Michael Hayden, former CIA director and former NSA director, speaks at The Washington Post’s Cybersecurity Summit on Oct. 3, 2013. (Jeffrey MacMillan for The Washington Post)

As President Trump sharply condemned North Korea’s overnight nuclear test, he also tweeted a jab at an American ally, South Korea, that only added to building tensions, a former top national security official said Sunday.

Gen. Michael Hayden, a former National Security Agency and CIA director who has been critical of Trump, stressed that the president’s tweets may foul up an otherwise respectable plan to get tough on North Korea.

“You gotta watch the tweets, and I think we had an unforced error over the weekend when we brought up the free trade agreement with our South Korea friends on whom we have to cooperate…it’s wrong on the merits and its certainly not integrated into a broader approach to northeast Asia,” Hayden said on CNN’s “State of the Union.”

Hayden served as NSA director from 1999 to 2005 and led the CIA from 2006 until 2009.

The slap at South Korea was among five Sunday morning tweets from the president related to North Korea’s claim that it had detonated a hydrogen bomb.

"South Korea is finding, as I have told them, that their talk of appeasement with North Korea will not work, they only understand one thing!" he said.

North Korea said that it had detonated its most powerful nuclear device yet, a hydrogen bomb that could be attached to a missile capable of reaching the mainland United States.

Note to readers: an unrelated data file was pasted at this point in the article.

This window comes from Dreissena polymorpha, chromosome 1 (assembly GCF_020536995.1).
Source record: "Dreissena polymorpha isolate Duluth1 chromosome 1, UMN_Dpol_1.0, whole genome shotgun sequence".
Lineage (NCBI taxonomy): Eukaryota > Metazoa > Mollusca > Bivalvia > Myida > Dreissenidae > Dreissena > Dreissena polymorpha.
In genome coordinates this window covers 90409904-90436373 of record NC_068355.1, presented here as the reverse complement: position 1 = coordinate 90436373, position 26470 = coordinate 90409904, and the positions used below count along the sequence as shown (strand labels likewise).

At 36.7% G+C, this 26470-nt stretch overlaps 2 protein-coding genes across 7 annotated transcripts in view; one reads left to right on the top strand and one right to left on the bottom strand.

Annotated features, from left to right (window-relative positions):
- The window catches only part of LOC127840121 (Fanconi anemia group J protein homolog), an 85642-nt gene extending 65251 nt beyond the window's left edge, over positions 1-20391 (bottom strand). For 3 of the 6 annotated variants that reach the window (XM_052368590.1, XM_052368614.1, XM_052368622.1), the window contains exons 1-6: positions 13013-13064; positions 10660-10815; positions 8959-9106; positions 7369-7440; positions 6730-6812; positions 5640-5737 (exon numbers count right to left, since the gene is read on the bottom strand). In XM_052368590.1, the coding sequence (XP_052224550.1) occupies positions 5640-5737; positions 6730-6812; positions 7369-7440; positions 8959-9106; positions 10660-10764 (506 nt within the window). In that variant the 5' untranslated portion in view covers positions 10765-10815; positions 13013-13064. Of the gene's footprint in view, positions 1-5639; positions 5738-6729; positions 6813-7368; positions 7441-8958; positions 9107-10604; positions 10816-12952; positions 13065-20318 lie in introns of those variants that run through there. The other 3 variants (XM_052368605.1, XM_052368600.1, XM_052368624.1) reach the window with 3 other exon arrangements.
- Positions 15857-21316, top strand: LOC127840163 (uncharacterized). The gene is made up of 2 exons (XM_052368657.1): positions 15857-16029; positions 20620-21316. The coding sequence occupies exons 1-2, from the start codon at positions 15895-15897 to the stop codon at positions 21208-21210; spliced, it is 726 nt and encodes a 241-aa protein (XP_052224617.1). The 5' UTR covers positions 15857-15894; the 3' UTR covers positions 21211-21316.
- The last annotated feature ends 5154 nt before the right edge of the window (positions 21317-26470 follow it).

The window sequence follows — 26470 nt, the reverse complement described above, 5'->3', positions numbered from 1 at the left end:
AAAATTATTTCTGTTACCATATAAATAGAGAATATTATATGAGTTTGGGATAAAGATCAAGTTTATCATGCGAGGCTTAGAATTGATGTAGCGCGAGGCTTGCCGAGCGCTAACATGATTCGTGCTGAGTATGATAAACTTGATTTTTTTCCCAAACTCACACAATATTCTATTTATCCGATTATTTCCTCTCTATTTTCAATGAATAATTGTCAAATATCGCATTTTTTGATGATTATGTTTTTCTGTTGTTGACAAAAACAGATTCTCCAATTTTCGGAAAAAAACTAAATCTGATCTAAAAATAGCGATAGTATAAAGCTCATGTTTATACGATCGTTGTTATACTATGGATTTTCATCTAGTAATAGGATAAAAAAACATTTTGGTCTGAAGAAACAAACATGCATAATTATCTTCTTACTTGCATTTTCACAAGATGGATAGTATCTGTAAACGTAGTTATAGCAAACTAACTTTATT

Rep. Adam Schiff (D-Calif.), the top Democrat on the House Intelligence Committee, questioned Trump’s decision to admonish South Korea when the nation appears to be facing a growing threat.

“We need to be working hand in hand with South Korea, and with Japan,” he said on CNN. “Why we would want to show divisions with South Korea makes no sense at all.”

Schiff also said that there is “some skepticism” in the intelligence community about North Korea’s claim that it could put a weapon like this on an intercontinental ballistic missile. But Schiff said that “even if that’s not true today,” experts believe it is only a matter of time before Pyongyang can make good on its threat.

Trump also has said he is considering withdrawing from a free-trade agreement with South Korea, a long-standing economic and diplomatic partner of the United States.

Asked by Fox anchor Chris Wallace whether Trump would pull the United States out of the agreement with South Korea, even amid a nuclear threat,, Treasury Secretary Steven Mnuchin said, “The president has made clear that where we have trade deficits with countries, we’re going to renegotiate those deals.”

He added that there have been “no decisions” yet with regard to the trade accord with South Korea.

As tensions rise between the US and North Korea, the Trump administration has not ruled out possible military action. Trump is convening a meeting of his national security team later Sunday to discuss the U.S. strategy, while Mnuchin said he is drawing up tough new economic sanctions to further isolate North Korea.